'Tis the season for tastings, and so these past few weeks I've been busy standing behind tables pouring my wines that are distributed in NYC. At T Edward's tasting Jean-Pascal Aubron's Muscadet got very good reactions, a testament to his wine-making skills. But the biggest taste test was at Orsay, where Gabriella Wines held their Fall Portfolio Tasting. I poured four wines (Chateau La Bouscade, Clos Bagatelle, Felines Jourdan and Chateau Haut-Musiel) for eight hours, standing in a low-ceilinged room while hundreds of store and restaurant wine buyers filed past, sniffing, swirling, tasting and spitting (for the most part). To say I am exhausted is putting it mildly.
But I did find some things very interesting. For one thing, many folks are upbeat about the economy, which is a plus for everyone. Rising tides and all that. For another, it was really fascinating to see how the people who choose the wines the end consumer finds on lists or shelves make their decisions.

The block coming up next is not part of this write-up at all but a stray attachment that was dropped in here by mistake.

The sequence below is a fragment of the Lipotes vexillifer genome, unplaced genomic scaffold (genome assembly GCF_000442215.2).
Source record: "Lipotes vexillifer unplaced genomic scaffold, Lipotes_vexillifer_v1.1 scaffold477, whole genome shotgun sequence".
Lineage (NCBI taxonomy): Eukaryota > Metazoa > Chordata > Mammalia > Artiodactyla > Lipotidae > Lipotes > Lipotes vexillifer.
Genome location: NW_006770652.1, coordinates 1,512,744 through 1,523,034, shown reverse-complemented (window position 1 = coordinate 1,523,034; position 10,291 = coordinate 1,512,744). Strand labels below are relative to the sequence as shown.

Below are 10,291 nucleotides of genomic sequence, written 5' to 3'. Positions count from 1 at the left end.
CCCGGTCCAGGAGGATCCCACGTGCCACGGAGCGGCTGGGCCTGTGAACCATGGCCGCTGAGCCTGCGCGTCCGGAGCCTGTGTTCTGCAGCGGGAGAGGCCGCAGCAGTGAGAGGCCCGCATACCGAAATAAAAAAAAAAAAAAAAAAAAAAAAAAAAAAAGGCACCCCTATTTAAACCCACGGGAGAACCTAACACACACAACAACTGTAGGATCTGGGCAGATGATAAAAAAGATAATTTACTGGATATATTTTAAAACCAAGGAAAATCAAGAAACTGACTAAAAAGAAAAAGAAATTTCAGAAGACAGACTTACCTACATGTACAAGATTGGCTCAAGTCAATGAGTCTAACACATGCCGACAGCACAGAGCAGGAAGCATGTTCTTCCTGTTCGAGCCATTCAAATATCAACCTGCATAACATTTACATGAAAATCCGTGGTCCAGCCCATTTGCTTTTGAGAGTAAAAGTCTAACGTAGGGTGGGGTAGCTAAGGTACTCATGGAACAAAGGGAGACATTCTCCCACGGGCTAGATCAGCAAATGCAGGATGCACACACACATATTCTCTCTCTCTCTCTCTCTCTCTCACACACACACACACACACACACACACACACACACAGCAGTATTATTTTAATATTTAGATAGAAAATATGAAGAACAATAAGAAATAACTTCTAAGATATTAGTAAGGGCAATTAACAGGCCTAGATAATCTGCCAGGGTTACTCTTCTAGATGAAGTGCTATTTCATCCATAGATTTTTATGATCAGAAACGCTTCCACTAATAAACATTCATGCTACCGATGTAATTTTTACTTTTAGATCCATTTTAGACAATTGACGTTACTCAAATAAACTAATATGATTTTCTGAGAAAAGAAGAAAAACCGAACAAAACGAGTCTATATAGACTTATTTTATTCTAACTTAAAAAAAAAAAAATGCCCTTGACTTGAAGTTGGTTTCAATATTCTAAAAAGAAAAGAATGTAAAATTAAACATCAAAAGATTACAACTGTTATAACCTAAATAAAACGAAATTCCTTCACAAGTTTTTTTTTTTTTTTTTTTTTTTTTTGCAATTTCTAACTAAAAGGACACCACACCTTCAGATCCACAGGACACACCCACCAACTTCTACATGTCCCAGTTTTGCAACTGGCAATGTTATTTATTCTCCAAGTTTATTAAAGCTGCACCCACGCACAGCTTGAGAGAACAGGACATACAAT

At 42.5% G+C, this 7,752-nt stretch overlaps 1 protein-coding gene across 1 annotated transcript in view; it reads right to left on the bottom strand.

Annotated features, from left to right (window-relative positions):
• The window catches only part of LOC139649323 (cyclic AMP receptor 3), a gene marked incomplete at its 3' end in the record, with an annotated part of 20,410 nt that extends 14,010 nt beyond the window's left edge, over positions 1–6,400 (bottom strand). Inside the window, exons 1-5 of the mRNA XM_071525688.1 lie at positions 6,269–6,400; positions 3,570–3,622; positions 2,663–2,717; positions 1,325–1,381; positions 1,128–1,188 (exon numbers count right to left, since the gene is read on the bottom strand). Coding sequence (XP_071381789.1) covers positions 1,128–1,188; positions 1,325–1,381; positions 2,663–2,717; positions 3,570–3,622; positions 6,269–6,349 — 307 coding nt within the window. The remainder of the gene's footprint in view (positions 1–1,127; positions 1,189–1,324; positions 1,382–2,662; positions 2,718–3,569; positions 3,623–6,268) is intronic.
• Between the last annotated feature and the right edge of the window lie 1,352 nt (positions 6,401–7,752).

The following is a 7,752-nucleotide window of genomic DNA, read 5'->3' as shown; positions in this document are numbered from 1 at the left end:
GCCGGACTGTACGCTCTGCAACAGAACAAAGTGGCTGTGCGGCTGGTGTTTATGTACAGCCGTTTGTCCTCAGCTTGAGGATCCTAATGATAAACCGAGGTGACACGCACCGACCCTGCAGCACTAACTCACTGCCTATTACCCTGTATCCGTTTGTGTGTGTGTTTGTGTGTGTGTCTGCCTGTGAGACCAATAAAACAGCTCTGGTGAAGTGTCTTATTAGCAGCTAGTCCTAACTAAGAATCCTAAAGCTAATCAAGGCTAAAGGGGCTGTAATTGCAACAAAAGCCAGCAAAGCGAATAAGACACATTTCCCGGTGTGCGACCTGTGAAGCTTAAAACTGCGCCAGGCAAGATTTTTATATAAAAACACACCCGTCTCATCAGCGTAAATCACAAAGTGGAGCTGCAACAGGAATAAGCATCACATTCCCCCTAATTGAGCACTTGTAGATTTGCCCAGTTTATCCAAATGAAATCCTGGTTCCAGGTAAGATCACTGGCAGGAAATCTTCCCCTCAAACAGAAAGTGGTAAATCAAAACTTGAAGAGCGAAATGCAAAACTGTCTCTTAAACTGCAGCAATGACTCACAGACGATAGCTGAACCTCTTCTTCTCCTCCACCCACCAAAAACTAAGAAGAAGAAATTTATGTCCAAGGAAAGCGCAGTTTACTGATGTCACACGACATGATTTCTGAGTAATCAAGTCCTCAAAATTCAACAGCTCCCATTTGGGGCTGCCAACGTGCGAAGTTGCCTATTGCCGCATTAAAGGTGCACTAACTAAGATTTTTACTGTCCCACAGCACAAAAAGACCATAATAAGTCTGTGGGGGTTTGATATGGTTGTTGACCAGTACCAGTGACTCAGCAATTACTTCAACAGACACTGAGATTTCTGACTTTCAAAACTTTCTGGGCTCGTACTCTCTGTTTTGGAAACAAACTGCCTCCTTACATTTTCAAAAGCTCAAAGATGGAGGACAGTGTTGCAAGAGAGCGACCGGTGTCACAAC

Most stopped and listened, either out of politeness or interest or both, as I rattled off the information about my wines. Many seemed to enjoy learning about what they were tasting, and took the time to ask questions and probe deeper. Others shot past, gulping the wines quickly and nodding a quick thanks.
But I found it fascinating to think that all these people would be making business decisions that would affect what ends up in the glasses of the end consumer. Just like I'd gone through thousands of wines before choosing the ones I represent, they had to taste through hundreds of bottles lined up on tables like soldiers on the march. Like me, they seek the wines that are both well-made and sellable (the two are sometimes mutually exclusive, sadly).
With so much to taste, it is easy to become overwhelmed and fall back on the standard labels. So it was nice to see how dedicated these buyers were to finding interesting wines (sometimes mine! yay!). For me, it was physically and mentally exhausting (you'd be amazed at how tiring it can get, standing and talking ad nauseum about my wines for hours on end, and I love my wineries. But it's a part of the job I love precisely because I get to talk so much about my portfolio. And folks seemed to appreciate the effort, I am happy to say.